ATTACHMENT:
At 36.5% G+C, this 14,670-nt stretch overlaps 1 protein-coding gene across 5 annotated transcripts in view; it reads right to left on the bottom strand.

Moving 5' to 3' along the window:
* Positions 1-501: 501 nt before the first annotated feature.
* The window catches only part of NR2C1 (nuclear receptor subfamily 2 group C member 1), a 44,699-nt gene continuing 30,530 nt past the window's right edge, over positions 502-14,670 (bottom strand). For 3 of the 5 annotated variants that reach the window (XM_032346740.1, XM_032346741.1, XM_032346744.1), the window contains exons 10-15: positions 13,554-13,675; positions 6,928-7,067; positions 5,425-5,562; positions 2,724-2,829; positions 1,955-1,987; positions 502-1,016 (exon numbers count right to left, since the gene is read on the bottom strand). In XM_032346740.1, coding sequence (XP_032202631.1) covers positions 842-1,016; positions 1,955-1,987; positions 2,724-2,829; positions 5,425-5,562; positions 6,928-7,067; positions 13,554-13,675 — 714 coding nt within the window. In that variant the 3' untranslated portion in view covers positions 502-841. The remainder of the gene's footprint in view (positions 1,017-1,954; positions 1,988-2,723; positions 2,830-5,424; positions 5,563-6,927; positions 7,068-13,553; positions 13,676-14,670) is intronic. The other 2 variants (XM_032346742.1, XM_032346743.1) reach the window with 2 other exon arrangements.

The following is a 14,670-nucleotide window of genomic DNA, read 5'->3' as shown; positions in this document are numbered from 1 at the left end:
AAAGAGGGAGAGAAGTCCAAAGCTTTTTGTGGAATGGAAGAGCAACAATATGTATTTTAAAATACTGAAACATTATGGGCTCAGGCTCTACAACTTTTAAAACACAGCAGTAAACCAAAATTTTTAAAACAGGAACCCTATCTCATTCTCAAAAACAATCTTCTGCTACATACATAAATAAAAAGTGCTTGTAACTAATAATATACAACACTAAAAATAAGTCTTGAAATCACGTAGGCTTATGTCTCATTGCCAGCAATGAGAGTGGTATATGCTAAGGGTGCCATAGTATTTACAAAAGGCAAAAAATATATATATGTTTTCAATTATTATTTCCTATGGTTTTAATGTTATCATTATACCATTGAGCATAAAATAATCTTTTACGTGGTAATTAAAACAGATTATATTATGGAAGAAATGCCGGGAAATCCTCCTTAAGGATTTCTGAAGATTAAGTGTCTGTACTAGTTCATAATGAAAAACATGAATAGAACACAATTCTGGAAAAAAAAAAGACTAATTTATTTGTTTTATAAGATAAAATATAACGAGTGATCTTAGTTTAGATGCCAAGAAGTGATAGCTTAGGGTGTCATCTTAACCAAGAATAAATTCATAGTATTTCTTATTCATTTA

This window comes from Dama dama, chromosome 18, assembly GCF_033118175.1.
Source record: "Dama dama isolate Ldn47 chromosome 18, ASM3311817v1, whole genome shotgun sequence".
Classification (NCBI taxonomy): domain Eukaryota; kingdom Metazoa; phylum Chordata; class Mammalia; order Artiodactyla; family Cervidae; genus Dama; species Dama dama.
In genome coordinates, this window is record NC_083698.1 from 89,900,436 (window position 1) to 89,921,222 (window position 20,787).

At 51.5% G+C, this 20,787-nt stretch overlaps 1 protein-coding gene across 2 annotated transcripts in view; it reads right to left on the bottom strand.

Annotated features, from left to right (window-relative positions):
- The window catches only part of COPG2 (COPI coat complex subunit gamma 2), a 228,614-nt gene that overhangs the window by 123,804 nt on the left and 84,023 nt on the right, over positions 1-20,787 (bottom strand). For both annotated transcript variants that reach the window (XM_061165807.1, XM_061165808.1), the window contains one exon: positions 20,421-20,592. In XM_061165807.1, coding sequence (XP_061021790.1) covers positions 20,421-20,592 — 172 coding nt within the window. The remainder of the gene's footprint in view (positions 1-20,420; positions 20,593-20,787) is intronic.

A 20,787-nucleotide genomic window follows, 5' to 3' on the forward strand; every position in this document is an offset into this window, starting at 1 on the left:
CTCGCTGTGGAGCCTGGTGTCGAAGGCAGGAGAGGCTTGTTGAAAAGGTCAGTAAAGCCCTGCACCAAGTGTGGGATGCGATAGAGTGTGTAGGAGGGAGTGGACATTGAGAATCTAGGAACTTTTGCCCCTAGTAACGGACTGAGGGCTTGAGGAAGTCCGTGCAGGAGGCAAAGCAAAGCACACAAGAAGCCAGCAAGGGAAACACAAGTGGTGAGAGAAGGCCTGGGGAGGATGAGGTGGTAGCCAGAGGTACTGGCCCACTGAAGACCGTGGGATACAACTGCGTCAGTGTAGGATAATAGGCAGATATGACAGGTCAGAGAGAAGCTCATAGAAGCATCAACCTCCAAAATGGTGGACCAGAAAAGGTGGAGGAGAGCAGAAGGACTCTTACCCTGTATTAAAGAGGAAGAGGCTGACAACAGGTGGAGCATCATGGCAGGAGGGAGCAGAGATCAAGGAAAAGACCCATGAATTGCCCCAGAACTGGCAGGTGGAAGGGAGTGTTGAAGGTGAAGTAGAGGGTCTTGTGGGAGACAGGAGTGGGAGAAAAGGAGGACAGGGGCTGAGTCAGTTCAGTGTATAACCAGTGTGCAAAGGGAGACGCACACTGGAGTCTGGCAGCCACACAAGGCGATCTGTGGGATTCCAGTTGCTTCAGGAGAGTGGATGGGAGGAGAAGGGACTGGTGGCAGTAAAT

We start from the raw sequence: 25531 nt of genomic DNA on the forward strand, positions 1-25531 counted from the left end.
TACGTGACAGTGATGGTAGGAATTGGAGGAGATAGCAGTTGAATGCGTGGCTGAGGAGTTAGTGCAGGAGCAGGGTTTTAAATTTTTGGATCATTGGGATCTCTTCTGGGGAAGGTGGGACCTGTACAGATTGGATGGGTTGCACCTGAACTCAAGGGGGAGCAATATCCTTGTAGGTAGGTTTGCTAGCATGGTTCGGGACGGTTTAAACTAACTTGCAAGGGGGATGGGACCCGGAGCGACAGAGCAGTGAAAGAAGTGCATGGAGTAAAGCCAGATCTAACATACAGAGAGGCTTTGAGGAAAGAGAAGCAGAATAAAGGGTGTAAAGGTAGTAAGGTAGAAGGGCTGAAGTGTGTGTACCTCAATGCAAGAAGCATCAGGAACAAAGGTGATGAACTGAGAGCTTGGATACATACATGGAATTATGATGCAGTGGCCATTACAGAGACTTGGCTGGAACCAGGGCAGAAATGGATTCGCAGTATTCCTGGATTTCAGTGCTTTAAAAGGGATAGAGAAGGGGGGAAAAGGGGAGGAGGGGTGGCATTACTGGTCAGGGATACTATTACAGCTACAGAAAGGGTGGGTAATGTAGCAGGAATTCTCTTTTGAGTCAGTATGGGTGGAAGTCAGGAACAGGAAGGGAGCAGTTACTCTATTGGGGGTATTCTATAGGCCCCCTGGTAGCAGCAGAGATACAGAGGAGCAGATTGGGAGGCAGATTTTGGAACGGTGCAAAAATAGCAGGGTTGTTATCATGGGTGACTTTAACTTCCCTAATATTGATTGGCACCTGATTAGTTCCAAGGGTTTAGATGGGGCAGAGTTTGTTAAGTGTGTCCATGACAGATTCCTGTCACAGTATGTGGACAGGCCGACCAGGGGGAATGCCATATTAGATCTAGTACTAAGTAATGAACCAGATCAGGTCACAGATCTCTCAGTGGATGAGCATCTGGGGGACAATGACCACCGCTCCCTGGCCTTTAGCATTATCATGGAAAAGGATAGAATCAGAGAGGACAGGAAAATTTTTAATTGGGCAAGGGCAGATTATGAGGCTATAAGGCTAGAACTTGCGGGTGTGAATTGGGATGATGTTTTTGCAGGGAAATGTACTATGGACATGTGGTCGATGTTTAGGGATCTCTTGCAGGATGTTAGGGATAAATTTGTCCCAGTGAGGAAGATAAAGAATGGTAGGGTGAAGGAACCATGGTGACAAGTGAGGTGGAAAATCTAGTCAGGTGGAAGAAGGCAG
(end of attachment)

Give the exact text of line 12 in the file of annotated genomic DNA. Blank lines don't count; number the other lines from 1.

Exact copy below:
Annotated features, from left to right (window-relative positions):